The story of the American neglect of an epidemic is told in the film And the Band Played On. The film’s judgment is a bit harsh but it contains a grain of truth. The Reagan administration did ignore AIDS until the good friend of Ronald and Nancy Reagan, Rock Hudson, died of AIDS. By that time, it was too late for thousands of gay men who died during the early to mid Eighties. The art world lost a generation of gay artists in the visual and performing arts. The decimation of a community rallied the art world behind the victims and, after years of being underground, gay and lesbian art emerged on the scene.

For the general public, AIDS awareness came about thorough graphic activism, most notably from the group, ACT UP, AIDS Coalition to Unleash Power, formed in 1987. Although the group would later have chapters in every state in America, its most visible activities were focused in New York. For example, ACT UP led a protest that shut down Wall Street to speak out against the way in which the financial and pharmaceutical powers were profiting from a national tragedy. ACT UP and Gran Fury (named after a popular Plymouth model) presented powerful graphic designs to educate gay men on how to prevent AIDS and to inform the public about the basic humanity of homosexual people.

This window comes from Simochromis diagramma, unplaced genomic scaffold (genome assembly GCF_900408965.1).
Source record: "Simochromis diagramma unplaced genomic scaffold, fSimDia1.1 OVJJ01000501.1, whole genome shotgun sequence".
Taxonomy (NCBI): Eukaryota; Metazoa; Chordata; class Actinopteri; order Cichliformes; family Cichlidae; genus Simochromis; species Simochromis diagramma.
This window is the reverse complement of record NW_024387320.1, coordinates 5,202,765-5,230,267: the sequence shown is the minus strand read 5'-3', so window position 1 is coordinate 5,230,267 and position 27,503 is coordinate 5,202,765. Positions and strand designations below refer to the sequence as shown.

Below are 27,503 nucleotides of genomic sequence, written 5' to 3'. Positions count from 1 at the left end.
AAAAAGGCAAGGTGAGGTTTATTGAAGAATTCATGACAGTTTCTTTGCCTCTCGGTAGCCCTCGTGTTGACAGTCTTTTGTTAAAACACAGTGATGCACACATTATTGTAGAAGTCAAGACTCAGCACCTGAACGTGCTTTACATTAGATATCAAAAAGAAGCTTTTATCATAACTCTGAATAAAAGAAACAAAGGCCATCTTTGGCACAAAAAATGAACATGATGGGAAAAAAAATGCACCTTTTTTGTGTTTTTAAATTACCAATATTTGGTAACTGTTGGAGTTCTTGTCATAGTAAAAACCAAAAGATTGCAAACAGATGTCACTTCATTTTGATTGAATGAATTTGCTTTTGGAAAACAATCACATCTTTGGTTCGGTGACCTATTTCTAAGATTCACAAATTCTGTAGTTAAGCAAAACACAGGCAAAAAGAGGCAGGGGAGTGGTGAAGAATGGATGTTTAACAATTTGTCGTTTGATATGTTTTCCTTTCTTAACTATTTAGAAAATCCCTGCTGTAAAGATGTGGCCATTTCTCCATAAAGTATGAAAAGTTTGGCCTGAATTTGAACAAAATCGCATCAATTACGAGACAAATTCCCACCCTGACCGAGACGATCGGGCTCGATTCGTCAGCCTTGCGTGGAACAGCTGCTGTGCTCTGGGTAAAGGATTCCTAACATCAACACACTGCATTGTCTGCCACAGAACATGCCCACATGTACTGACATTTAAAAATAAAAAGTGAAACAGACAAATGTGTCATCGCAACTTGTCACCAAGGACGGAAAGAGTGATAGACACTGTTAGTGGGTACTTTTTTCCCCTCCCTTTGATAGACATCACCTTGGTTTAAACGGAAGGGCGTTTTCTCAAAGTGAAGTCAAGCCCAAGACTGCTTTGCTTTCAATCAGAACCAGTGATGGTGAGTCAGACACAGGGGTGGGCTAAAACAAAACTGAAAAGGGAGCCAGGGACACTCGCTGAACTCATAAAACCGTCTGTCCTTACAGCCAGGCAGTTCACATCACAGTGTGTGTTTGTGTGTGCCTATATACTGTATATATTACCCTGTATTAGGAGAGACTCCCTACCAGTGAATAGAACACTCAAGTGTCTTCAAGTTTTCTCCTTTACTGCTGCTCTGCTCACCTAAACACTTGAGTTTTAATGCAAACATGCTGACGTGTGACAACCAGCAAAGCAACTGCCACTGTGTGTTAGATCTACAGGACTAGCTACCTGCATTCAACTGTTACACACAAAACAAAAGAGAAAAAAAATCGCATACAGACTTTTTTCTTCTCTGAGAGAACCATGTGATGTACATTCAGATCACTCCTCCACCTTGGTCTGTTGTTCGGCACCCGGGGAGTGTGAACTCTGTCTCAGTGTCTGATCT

The target of this agit-prop art were diverse, the Catholic Church, Ronald Reagan, George H. W. Bush, the FDA, Wall Street, and other institutions that labeled AIDS inaccurately as a “gay cancer” and displayed an immoral range of behavior from indifference to condemnation to stigmatization to profiteering (AZT cost $8,000 a year). One of the most powerful graphic images was the pink triangle with the strong words: “Silence = Death” underneath. The pink triangle was worn by homosexual prisoners in Nazi concentration camps, interned due to their sexual preferences. Gran Fury used this powerful and simple image as an installation above the entrance to the New Museum as a protest against the statement by conservative journalist William Buckley who proposed a draconian and punitive action towards homosexuals, who, he said, “should be tattooed in the upper forearm, to protect common-needle users, and on the buttocks, to protect the victimization of other homosexuals.”